Eveningness chronotype preference among individuals at clinical high risk for psychosis

Jessica R. Lunsford-Avery*, Andrea Pelletier-Baldelli, Stephanie A. Korenic, Jason Schiffman, Lauren M. Ellman, Leah Jackson, Vijay A. Mittal

*Corresponding author for this work

Research output: Contribution to journalArticlepeer-review

Abstract

Background: Circadian rhythm disturbances are frequently implicated in psychosis. Indeed, research has suggested several avenues by which circadian rhythms may play a mechanistic role as well as contribute to clinical outcomes. Despite its potential role as a risk factor, little is known about circadian rhythm disruption among individuals at clinical high risk (CHR) for psychosis, clinical correlates, or specificity to the psychosis risk syndrome. Methods: Eighty-four CHR, 74 individuals with depressive disorders (DD), and 101 non-psychiatric controls (NPC) participated in structured clinical interviews and provided self-reports of chronotype preference. Clinical (positive, negative, anxious, and depressive symptoms) and social functioning outcomes were self-reported and/or clinician-rated. Analyses of covariance controlling for demographics examined group differences in chronotype preference, and partial Pearson correlations evaluated associations with clinical/functional outcomes. Results: Group differences were observed (F(11, 246) = 8.05, p < .001) with CHR and DD individuals indicating greater eveningness preference compared to NPC. A follow-up sensitivity analysis examining CHR participants with (n = 25) and without (n = 59) depressive disorders indicated no difference in chronotype preference (F(10,72) = 0.00, p = .99). Greater eveningness preference was related to greater negative symptoms (i.e., avolition; r = −0.25) and anxiety (r = −0.34) among CHR individuals. Conclusions: CHR and DD display greater preference for eveningness chronotype compared to NPC indicating the disruption is associated with a range of mental health concerns, and not specific to the psychosis-risk syndrome. However, comorbidity with DD did not appear to be driving the finding in the CHR group. Further research may examine shared versus non-shared underlying mechanisms contributing to chronotype preference across psychiatric presentations.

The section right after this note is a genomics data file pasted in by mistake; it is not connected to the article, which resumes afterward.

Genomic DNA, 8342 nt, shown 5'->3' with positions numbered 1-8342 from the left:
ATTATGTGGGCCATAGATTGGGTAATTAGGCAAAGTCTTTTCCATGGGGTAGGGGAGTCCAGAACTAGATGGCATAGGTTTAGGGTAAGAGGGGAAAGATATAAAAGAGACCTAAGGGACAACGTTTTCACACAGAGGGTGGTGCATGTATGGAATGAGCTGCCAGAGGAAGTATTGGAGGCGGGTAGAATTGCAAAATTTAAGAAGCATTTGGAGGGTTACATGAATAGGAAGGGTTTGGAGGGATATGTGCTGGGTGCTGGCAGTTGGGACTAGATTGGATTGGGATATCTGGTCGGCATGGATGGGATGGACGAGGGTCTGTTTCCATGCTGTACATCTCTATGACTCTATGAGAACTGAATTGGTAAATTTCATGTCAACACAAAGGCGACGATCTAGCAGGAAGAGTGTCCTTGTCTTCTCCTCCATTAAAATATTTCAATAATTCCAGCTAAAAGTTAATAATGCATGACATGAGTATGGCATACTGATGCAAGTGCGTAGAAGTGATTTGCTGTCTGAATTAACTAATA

Original languageEnglish (US)
Pages (from-to)3-8
Number of pages6
JournalSchizophrenia Research
Volume236
DOIs
StatePublished - Oct 2021

Keywords

  • Chronotype
  • Circadian rhythms
  • Clinical high risk
  • Diurnal preference
  • Psychosis
  • Schizophrenia

ASJC Scopus subject areas

  • Psychiatry and Mental health
  • Biological Psychiatry

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